The American Academy of Pediatric Dentistry also recommends the first visit to the dental office after the first tooth appears or no later than the first birthday to evaluate jaw and arch formation and tooth eruption. Visits every 6 months after are also recommended with professional cleanings beginning around 3 years of age or earlier if the child allows. The dental hygienist can introduce the child to the appointment, and all the fun helpers used to make the teeth sparkle like Mr. Thirsty, the mirror, the air and water and the tickling of the electric toothbrush!
Sealants are a clear coating placed on the biting surfaces of the back teeth that flow into the deep grooves and pits where bacteria can hide. This barrier provides protection against the sticky “sugar bugs” and is recommended as the permanent molars erupt. Though sealants can last several years, they can also become worn down or lost over time so replacement may be necessary until the child is through the more cavity prone years. Sealants can be placed on any back tooth that does not already have a cavity or filling, so adults can also consider having them placed. As the ADA states, “prevention is always better than treatment”.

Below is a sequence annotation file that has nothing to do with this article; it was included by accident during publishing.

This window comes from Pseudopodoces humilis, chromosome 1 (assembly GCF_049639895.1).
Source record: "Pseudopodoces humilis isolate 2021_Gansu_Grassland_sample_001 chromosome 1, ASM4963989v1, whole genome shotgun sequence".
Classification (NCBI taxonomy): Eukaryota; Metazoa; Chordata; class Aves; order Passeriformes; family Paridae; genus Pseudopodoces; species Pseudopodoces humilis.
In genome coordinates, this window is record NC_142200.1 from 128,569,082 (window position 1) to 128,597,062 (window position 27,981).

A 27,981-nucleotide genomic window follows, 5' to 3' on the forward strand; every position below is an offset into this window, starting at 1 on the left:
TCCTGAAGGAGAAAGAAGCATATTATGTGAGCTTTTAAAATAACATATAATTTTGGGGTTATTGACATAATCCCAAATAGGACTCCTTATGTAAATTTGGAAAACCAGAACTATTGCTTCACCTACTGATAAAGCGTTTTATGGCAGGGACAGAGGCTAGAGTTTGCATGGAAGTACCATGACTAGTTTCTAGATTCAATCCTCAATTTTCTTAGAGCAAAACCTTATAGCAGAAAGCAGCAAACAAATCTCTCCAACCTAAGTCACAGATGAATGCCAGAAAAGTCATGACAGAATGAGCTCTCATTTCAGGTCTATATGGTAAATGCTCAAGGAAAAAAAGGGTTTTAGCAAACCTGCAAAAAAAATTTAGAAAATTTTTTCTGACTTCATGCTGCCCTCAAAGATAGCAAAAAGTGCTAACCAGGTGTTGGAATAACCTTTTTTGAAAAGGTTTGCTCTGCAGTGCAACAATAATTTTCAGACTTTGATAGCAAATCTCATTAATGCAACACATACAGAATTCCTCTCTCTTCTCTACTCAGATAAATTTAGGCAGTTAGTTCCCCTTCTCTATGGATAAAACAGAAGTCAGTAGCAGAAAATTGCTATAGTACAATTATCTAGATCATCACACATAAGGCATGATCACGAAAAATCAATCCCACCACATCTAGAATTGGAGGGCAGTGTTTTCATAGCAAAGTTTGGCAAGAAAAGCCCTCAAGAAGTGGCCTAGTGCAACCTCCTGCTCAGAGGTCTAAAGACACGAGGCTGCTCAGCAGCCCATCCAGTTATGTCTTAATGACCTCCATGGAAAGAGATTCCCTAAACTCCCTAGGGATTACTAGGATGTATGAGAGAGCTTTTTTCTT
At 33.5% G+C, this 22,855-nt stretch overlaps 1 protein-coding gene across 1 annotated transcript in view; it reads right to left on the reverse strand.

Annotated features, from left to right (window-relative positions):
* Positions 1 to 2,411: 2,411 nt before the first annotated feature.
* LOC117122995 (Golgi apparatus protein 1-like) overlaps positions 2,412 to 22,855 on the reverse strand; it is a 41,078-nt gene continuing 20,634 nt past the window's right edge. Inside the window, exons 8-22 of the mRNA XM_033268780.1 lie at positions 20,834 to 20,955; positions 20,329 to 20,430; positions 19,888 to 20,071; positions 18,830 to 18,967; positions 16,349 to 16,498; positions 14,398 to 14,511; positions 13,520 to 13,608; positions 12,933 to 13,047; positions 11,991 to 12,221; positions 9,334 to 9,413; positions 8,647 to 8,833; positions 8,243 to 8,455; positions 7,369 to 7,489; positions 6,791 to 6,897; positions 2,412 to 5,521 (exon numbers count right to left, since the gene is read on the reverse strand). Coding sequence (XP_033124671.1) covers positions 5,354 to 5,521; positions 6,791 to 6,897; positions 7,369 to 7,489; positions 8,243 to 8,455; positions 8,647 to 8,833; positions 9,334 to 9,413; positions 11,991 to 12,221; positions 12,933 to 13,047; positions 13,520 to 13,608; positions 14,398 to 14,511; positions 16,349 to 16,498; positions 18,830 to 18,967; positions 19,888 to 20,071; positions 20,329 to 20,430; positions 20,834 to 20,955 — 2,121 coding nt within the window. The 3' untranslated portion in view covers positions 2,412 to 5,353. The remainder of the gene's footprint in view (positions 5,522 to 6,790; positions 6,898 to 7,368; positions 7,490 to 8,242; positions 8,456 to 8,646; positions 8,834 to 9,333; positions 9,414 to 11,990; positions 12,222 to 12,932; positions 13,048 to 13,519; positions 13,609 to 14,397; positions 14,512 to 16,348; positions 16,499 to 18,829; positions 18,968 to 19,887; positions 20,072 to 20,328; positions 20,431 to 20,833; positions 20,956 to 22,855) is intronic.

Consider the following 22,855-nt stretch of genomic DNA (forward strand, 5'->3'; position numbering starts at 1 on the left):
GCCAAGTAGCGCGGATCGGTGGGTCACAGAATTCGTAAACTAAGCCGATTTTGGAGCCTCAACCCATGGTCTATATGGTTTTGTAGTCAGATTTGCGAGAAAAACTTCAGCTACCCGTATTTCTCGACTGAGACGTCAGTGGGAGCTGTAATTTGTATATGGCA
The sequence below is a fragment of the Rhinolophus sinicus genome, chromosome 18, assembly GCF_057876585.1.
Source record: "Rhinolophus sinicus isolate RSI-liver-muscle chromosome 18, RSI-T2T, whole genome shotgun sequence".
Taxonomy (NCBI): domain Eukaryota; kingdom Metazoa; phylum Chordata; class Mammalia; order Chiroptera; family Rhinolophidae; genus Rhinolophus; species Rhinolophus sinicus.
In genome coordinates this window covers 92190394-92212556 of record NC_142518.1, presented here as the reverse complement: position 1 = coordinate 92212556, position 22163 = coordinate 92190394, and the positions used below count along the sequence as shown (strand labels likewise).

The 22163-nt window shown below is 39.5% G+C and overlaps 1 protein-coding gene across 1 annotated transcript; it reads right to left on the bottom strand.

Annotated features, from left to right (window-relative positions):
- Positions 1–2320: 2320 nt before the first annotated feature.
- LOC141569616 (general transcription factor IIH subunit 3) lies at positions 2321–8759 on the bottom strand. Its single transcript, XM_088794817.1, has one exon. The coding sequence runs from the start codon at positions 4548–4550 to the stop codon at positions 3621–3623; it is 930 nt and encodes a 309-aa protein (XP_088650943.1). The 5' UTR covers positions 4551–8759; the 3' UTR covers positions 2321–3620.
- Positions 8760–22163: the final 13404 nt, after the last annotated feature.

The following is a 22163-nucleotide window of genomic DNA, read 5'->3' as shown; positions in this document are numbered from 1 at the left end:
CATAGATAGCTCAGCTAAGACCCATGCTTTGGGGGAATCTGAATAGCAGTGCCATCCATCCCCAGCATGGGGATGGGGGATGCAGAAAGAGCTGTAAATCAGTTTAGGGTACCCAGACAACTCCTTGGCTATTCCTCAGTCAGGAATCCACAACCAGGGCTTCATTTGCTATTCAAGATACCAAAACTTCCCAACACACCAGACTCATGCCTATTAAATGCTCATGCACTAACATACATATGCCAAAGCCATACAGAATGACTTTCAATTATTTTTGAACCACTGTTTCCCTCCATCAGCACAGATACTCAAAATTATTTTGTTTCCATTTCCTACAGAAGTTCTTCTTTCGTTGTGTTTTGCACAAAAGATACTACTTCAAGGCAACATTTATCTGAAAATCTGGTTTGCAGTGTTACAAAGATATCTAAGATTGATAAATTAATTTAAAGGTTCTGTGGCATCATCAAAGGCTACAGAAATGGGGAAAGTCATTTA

As we enter the height of the “baby season”, remember those little ones are past the budding stage and ready to Bloom! Taking steps to protect their oral health is not only important for them now, but also provides good soil for their adult teeth. Doing the ground work now leads to beautiful flowering smiles in the future!
In the US:
Tuesday is the most popular birth day…
Sunday is the slowest day…
September 16th is the most popular birthdate…
December 25th and February 29th the least common dates…
There are approx. 360,000 births per day…
About 115,000 per hour…
An estimated 255 births every minute…
Averaging 4.3 births every second!!!
A Nursery Rhyme: By Mother Goose
Monday’s child is fair of face,
Tuesday’s child is full of grace,
Wednesday’s child is full of woe,
Thursday’s child has far to go,
Friday’s child is loving and giving,
Saturday’s child works hard for its living,
But the child that is born on the Sabbath Day
Is bonny and blithe, and good and gay.
– By Julia Guerra, RDH, BA
*Facts collected from: Betweenusparents.com, Indexmundi.com, ecology.com, theworldcounts.com, AAPD, ADA, www3.amherst.edu